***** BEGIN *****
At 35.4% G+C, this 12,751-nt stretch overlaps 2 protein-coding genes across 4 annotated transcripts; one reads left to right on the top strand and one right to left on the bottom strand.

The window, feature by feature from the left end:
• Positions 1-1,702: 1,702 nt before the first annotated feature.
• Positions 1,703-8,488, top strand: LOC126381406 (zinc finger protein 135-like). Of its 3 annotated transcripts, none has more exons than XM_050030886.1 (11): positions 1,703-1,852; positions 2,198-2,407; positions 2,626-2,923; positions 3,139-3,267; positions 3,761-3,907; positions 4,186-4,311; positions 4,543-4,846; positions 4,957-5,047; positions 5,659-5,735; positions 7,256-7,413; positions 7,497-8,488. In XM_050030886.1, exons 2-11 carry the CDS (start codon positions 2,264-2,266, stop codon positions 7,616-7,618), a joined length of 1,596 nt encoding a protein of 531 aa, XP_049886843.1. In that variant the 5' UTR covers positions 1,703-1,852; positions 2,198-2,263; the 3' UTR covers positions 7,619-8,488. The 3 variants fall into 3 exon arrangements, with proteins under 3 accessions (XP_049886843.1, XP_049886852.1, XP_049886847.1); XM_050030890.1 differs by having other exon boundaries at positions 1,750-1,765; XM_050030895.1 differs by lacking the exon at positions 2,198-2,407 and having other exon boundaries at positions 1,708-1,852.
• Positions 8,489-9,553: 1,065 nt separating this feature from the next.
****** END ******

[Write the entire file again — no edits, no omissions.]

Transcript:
At 35.4% G+C, this 12,751-nt stretch overlaps 2 protein-coding genes across 4 annotated transcripts; one reads left to right on the top strand and one right to left on the bottom strand.

The window, feature by feature from the left end:
• Positions 1-1,702: 1,702 nt before the first annotated feature.
• Positions 1,703-8,488, top strand: LOC126381406 (zinc finger protein 135-like). Of its 3 annotated transcripts, none has more exons than XM_050030886.1 (11): positions 1,703-1,852; positions 2,198-2,407; positions 2,626-2,923; positions 3,139-3,267; positions 3,761-3,907; positions 4,186-4,311; positions 4,543-4,846; positions 4,957-5,047; positions 5,659-5,735; positions 7,256-7,413; positions 7,497-8,488. In XM_050030886.1, exons 2-11 carry the CDS (start codon positions 2,264-2,266, stop codon positions 7,616-7,618), a joined length of 1,596 nt encoding a protein of 531 aa, XP_049886843.1. In that variant the 5' UTR covers positions 1,703-1,852; positions 2,198-2,263; the 3' UTR covers positions 7,619-8,488. The 3 variants fall into 3 exon arrangements, with proteins under 3 accessions (XP_049886843.1, XP_049886852.1, XP_049886847.1); XM_050030890.1 differs by having other exon boundaries at positions 1,750-1,765; XM_050030895.1 differs by lacking the exon at positions 2,198-2,407 and having other exon boundaries at positions 1,708-1,852.
• Positions 8,489-9,553: 1,065 nt separating this feature from the next.